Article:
Freedom lies in being bold.
– Robert Frost
The small ship slipped into the darkness blanketing Charleston Harbor. At the wheel was a young slave wearing the Captain’s straw hat in hopes of fooling Confederate soldiers keeping watch over the bay. The absent captain and white crew of the CSS Planter (a steamer used to transport cotton to Europe but seized to be used as a Confederate armed transport vessel) disobeyed Confederate military orders by leaving ship and spending the night in Charleston.
Once Robert Smalls and his daring black crewmen sailed away from the dock, the determined man thought about the night he told his wife, Hannah, his plan to escape to freedom. She had asked him what would happen if they were caught. Smalls told her he and all the other men would be killed, and the children and women would be brutally punished and possibly sold to separate masters. Hannah replied, “It is a risk, dear, but you and I and our little ones must be free. I will go, for where you die I will die.”
Robert Smalls shared his wife’s desire for living free. He was tormented by thoughts of his family being sold and split up like cattle. This drove him to hours hatching a way to ee and then taking the risk of sharing his plans with the other slaves onboard.
Smalls had become a valued pilot of the Planter as it transported goods, troops, and delivered dispatches; it also dropped mines in the harbor for Union ships. He knew the bay well and remembered the signals the Captain gave to the sentries as they navigated the waters.
On May 13, 1862, the Planter, sailing under the Confederate and South Carolina flags, slipped past the first guard station.
Smalls navigated to the North Atlantic Wharf, actually backtracking to pick up his waiting family members and those of the crew. They approached the dock so slowly they did not have to tie a rope. The women and children scrambled onboard and huddled below deck.
The lights of Charleston dimmed in the fog as the Planter sailed past Confederate Fort Johnson. Fort Sumter loomed ahead, with forbidding walls towering 50 feet above them as they sailed past.
Donning his captain’s straw hat, Smalls pulled the whistle cord, blasting two long blows and one short blast, the signal to pass. The ship’s paddlewheels splashed steadily through the dark waters. Smalls had successfully navigated his ship through five checkpoints; now he had to convince the Union ships ahead not to fire upon them.
They quickly took down the flags and hoisted a white sheet, hoping it would be seen in the fog. They feared the Union ship USS Onward would think the Confederate ship was aiming to ram them and blast them with their cannons. The Union ship was about to fire upon them when they spotted the white flag. After Union Captain John Nickels came on deck, Smalls surrendered the Planter and its cargo, asking that a United States flag be hoisted on its mast. Sixteen people realized freedom was now theirs, and they jumped and danced in celebration.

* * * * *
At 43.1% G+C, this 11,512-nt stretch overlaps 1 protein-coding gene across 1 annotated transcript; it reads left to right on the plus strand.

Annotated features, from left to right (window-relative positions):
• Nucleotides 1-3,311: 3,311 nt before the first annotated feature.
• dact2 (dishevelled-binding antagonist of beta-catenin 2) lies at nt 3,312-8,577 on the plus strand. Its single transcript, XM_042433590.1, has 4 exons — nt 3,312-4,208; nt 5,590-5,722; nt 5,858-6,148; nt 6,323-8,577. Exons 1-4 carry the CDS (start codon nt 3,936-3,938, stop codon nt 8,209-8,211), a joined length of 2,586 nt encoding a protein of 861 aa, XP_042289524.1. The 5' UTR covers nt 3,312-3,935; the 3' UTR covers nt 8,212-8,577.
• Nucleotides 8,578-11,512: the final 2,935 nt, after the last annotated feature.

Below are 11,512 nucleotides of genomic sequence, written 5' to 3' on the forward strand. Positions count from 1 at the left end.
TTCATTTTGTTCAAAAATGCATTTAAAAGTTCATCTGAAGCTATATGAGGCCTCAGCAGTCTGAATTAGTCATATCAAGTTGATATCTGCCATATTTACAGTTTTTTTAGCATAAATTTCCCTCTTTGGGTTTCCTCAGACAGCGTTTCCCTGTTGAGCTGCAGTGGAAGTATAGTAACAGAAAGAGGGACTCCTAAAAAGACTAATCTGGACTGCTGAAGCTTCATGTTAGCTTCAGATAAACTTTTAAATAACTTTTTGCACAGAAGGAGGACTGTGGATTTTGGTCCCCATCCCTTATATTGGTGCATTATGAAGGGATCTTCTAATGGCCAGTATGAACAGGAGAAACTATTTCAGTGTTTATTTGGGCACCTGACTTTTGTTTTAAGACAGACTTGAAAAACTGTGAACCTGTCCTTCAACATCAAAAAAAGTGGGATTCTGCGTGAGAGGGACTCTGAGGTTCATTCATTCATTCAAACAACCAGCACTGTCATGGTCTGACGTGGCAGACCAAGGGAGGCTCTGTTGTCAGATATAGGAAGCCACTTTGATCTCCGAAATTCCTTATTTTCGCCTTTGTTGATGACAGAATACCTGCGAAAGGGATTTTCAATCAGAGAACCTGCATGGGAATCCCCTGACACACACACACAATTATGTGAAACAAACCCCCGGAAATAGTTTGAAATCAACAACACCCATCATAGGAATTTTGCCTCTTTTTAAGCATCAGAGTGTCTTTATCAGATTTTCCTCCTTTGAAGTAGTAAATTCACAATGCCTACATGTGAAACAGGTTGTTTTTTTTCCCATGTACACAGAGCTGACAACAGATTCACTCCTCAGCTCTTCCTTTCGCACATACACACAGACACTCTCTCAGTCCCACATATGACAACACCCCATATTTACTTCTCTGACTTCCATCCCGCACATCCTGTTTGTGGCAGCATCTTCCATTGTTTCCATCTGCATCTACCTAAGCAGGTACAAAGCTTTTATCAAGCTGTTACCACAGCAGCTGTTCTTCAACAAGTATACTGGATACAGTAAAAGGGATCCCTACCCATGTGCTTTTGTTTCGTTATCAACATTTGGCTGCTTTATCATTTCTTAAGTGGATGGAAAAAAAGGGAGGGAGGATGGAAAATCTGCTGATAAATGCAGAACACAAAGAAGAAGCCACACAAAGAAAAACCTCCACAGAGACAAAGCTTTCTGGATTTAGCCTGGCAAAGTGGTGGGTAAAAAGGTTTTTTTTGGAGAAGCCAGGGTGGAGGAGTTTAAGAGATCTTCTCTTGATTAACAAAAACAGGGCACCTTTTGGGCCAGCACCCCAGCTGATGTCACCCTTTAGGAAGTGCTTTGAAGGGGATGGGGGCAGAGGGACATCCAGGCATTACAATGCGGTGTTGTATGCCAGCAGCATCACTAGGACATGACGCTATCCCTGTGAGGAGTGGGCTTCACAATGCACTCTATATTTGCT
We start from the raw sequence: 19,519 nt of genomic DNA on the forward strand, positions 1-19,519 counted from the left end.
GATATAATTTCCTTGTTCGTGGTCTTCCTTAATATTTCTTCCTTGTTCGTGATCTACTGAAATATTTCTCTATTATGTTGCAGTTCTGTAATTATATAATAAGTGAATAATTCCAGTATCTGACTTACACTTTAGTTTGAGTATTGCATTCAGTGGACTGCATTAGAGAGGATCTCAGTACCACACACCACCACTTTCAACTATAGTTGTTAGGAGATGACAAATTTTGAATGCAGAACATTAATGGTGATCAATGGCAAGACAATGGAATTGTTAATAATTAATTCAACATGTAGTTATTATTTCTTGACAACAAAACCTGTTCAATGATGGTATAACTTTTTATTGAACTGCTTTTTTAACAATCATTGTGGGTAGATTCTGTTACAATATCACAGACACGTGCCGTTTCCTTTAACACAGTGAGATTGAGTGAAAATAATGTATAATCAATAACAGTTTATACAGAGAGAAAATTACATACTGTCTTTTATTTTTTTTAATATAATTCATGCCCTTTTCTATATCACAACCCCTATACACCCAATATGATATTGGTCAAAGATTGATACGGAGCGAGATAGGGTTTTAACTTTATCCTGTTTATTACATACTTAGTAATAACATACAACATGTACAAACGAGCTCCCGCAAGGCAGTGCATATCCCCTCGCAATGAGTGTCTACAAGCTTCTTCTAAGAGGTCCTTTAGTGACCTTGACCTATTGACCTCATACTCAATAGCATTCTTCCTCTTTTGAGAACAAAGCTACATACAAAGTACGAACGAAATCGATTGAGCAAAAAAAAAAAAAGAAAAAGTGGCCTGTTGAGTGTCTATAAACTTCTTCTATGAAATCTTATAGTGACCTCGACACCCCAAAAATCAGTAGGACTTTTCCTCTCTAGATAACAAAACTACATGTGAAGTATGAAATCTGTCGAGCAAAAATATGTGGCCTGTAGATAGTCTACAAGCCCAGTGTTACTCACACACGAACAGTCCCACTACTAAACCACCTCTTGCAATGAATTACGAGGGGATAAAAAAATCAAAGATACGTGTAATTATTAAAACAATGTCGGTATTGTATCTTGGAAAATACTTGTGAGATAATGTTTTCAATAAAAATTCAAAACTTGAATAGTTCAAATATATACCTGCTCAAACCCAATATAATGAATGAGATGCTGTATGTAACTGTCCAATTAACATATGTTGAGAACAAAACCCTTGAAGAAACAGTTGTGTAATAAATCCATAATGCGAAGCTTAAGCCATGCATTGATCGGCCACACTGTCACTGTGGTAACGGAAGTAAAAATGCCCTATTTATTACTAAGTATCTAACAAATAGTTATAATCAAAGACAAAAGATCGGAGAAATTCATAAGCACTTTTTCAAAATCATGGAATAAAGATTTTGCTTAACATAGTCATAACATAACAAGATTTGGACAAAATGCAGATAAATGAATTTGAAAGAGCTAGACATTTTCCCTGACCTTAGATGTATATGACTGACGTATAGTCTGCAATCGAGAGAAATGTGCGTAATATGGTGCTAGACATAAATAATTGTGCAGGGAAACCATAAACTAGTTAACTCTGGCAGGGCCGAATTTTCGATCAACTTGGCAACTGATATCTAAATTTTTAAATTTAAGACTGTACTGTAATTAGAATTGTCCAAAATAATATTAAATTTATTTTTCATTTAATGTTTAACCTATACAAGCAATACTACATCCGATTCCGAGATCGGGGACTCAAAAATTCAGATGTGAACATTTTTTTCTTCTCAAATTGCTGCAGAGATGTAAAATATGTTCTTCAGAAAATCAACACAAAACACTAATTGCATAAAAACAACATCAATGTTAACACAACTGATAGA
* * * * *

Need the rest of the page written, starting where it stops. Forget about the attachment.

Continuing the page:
The Restraints of Slavery
Robert Smalls was born April 5, 1839, to house slave Lydia Polite; his father was believed to be the plantation owner’s son, Henry McKee. Lydia had been taken from her family of Lowcountry Gullah culture, and sold at age nine. She labored as a companion for the McKee children in Beaufort, South Carolina. As her son grew, she perpetually worried about his nature to ignore the boundaries of being a slave. When he heard Beaufort’s 7 p.m. curfew bell for people of color, he didn’t stop playing with the McKee children to comply. Often he was dragged into custody and Henry McKee had to pay a fine to bring him home.
Lydia also worried that her son would come to a violent end if he didn’t learn to obey the laws set upon slaves, so she asked to have him sent to the plantation field to labor when he was 10 years old. Hoping he would understand the danger he put himself into when not obeying the ways of slave life, his mother was dismayed when Robert returned even more committed to being able to do what the white children did. Lydia implored McKee to “rent out” Robert, now 12 years old, to work in Charleston. He was allowed to keep one dollar of his wages each day (the rest went to his owner) which he used to buy candy and tobacco that he resold for a profit.